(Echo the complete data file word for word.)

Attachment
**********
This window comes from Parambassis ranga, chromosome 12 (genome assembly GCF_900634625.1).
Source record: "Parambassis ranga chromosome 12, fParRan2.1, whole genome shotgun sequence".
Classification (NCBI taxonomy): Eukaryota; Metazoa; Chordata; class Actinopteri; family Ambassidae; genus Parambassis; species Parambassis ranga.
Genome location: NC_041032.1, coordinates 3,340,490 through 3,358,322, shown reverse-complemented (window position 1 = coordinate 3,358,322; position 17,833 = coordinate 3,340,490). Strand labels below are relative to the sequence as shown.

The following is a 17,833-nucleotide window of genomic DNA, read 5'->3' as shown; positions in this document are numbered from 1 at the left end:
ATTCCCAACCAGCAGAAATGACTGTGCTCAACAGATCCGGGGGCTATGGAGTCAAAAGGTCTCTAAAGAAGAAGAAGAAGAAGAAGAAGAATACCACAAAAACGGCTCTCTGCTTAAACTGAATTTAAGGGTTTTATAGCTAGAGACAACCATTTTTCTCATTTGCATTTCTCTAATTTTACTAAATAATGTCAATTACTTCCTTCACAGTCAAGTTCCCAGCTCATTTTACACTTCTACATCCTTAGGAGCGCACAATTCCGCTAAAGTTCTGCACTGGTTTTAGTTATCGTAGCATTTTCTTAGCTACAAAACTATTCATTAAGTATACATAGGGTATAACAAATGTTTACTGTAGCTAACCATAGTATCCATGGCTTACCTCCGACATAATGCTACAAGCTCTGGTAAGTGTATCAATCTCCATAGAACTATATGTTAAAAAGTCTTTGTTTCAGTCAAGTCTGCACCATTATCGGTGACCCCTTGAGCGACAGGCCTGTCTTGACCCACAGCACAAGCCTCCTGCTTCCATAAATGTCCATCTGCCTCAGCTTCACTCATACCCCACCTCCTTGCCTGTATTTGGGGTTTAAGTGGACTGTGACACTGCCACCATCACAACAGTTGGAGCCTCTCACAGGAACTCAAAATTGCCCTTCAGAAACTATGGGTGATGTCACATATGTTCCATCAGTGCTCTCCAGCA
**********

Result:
This window comes from Parambassis ranga, chromosome 12 (genome assembly GCF_900634625.1).
Source record: "Parambassis ranga chromosome 12, fParRan2.1, whole genome shotgun sequence".
Classification (NCBI taxonomy): Eukaryota; Metazoa; Chordata; class Actinopteri; family Ambassidae; genus Parambassis; species Parambassis ranga.
Genome location: NC_041032.1, coordinates 3,340,490 through 3,358,322, shown reverse-complemented (window position 1 = coordinate 3,358,322; position 17,833 = coordinate 3,340,490). Strand labels below are relative to the sequence as shown.

The following is a 17,833-nucleotide window of genomic DNA, read 5'->3' as shown; positions in this document are numbered from 1 at the left end:
ATTCCCAACCAGCAGAAATGACTGTGCTCAACAGATCCGGGGGCTATGGAGTCAAAAGGTCTCTAAAGAAGAAGAAGAAGAAGAAGAAGAATACCACAAAAACGGCTCTCTGCTTAAACTGAATTTAAGGGTTTTATAGCTAGAGACAACCATTTTTCTCATTTGCATTTCTCTAATTTTACTAAATAATGTCAATTACTTCCTTCACAGTCAAGTTCCCAGCTCATTTTACACTTCTACATCCTTAGGAGCGCACAATTCCGCTAAAGTTCTGCACTGGTTTTAGTTATCGTAGCATTTTCTTAGCTACAAAACTATTCATTAAGTATACATAGGGTATAACAAATGTTTACTGTAGCTAACCATAGTATCCATGGCTTACCTCCGACATAATGCTACAAGCTCTGGTAAGTGTATCAATCTCCATAGAACTATATGTTAAAAAGTCTTTGTTTCAGTCAAGTCTGCACCATTATCGGTGACCCCTTGAGCGACAGGCCTGTCTTGACCCACAGCACAAGCCTCCTGCTTCCATAAATGTCCATCTGCCTCAGCTTCACTCATACCCCACCTCCTTGCCTGTATTTGGGGTTTAAGTGGACTGTGACACTGCCACCATCACAACAGTTGGAGCCTCTCACAGGAACTCAAAATTGCCCTTCAGAAACTATGGGTGATGTCACATATGTTCCATCAGTGCTCTCCAGCA